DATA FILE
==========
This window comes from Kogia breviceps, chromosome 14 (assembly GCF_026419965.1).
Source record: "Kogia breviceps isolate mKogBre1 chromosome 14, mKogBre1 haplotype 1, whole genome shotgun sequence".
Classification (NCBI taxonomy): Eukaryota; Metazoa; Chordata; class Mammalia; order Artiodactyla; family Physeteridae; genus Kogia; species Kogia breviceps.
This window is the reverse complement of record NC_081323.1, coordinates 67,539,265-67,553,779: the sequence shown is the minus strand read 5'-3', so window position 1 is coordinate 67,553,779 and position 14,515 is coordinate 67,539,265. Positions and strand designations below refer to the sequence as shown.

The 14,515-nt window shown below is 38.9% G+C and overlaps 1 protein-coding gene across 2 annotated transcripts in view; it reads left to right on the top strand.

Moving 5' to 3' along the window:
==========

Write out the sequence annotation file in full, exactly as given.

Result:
This window comes from Kogia breviceps, chromosome 14 (assembly GCF_026419965.1).
Source record: "Kogia breviceps isolate mKogBre1 chromosome 14, mKogBre1 haplotype 1, whole genome shotgun sequence".
Classification (NCBI taxonomy): Eukaryota; Metazoa; Chordata; class Mammalia; order Artiodactyla; family Physeteridae; genus Kogia; species Kogia breviceps.
This window is the reverse complement of record NC_081323.1, coordinates 67,539,265-67,553,779: the sequence shown is the minus strand read 5'-3', so window position 1 is coordinate 67,553,779 and position 14,515 is coordinate 67,539,265. Positions and strand designations below refer to the sequence as shown.

The 14,515-nt window shown below is 38.9% G+C and overlaps 1 protein-coding gene across 2 annotated transcripts in view; it reads left to right on the top strand.

Moving 5' to 3' along the window: